Here are a few questions to ask:
- How can I schedule micro-rest breaks in the day?
- How do I want to feel at the end of the day or week?

Practical tips:
- Create buffers between your commitments.

3) We need to stop doing things that deplete our energy. I struggle to put my phone down - and I think I have a problem. I think I am being productive - checking emails (on holiday!) searching Twitter (or X) for that article that is going to help 'countless educators' and reposting on Instagram. The truth is, I am addicted and I don't have the self-control to stop scrolling. It drains me and it takes away from those that matter most - so, I've deleted them from my phone. We need to have an honest, and confronting conversation about what drains us and how we can make more time for what matters most.

Here are a few questions to ask:
- What am I currently doing that is draining my energy?
- What refreshed me?

Practical tips:
- Create a stop-doing list. What are the things that you are no longer going to engage in this year?

We have covered a lot today.. We have talked about the transformative power of rest, the importance of prioritising rest, the significance of micro-rest moments and how we need to limit those things that deplete our energy. It is not easy, and it won't be perfect but I encourage you this year to be intentional about rest and rejuvenation - there is too much at stake

A few helpful tools

🎙️ Podcasts to listen to:
The Deep Life Podcast: Cal Newport: Why are you so tired?
The Art of Teaching Podcast (shameless plug!): David Allen: The Getting Things Done (GTD) the art of stress free productivity.

✍️ Quotes to ponder:
"Sleep is the greatest legal performance-enhancing drug that most people are probably neglecting." - Matthew Walker: Why We Sleep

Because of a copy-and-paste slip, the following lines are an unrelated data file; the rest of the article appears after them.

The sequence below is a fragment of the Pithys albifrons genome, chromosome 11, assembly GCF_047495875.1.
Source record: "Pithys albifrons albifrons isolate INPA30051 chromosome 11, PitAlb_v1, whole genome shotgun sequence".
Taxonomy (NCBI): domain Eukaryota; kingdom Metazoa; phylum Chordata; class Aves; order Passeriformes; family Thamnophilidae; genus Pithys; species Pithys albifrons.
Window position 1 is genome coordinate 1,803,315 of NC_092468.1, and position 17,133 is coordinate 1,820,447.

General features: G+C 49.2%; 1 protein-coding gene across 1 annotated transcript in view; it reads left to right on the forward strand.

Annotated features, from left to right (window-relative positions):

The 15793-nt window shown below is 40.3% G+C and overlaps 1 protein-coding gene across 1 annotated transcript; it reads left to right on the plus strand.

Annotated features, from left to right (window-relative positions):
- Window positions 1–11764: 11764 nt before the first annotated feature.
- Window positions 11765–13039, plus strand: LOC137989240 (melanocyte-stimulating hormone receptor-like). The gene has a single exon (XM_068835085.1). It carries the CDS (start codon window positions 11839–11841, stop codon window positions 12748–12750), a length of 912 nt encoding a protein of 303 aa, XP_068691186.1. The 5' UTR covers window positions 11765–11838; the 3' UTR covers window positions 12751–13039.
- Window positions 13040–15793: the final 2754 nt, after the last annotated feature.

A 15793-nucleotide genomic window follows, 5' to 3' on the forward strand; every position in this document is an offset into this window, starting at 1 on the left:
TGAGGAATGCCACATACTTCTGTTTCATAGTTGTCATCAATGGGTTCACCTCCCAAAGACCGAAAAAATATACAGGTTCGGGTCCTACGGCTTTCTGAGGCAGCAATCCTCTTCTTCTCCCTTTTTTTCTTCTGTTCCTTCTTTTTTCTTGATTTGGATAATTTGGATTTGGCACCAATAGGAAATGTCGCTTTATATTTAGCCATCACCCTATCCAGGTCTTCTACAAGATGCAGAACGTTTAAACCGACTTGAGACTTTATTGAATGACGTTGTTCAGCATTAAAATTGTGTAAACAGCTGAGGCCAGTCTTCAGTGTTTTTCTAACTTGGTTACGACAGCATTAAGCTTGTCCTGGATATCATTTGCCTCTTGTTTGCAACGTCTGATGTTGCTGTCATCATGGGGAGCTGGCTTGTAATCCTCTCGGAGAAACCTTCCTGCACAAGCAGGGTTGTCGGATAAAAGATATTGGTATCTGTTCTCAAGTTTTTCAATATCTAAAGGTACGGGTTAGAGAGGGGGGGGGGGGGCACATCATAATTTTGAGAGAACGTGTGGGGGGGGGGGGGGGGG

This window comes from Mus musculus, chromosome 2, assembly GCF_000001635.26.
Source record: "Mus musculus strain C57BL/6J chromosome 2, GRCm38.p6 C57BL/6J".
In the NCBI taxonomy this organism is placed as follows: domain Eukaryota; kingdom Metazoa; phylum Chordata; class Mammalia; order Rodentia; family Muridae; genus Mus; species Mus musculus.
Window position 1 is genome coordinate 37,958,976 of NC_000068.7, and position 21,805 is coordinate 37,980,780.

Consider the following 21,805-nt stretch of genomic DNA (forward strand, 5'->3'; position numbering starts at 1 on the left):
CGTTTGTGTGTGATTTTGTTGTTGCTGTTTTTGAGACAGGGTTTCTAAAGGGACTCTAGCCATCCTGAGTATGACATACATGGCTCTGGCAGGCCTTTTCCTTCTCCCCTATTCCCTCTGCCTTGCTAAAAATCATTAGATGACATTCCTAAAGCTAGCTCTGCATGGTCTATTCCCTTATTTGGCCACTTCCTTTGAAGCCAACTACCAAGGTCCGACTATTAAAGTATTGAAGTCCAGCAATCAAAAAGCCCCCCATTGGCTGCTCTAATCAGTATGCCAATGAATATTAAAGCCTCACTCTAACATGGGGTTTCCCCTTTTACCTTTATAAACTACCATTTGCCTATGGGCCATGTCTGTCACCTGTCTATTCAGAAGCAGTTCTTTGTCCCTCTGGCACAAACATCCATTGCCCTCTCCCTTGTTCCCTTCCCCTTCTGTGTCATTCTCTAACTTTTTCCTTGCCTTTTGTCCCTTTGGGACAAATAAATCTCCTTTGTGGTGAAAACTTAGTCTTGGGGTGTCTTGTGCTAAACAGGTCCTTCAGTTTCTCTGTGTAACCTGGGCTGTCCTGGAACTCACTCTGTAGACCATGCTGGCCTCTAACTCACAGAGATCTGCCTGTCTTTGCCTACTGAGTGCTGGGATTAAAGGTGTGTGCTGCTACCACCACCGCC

“Develop the habit of letting small bad things happen. If you don’t, you’ll never find time for the life-changing big things.” ― Cal Newport: Deep Work: Rules for Focused Success in a Distracted World
"The average human lifespan is absurdly, insultingly brief. If you live to be 80, you’ll have had about 4,000 weeks. But that’s no reason for despair. Confronting our radical finitude – and how little control we really have – is the key to a fulfilling and meaningfully productive life." - Oliver Burkeman: Four Thousand Weeks

📚 Articles to read:
Caroline Zielinski: The art of rest and relaxation: is doing 'nothing' actually restorative?
Harvard Business Review: Making the Most of “Slow Time”
💻 Websites to visit:
Cal Newport: https://calnewport.com/
Oliver Burkeman: https://www.oliverburkeman.com/

👤 People to connect with:
Asociate Professor Sunny Lee
Dr. Tomas Chamorro-Premuzic

Thoughts on rest.

Genuine rest is an active and deliberate practice that nurtures the mind, body, and soul. It's a state of being that fosters renewal, enabling individuals to recharge, heal, and flourish. Rest involves intentional pauses, allowing oneself to step back, reflect, and refuel.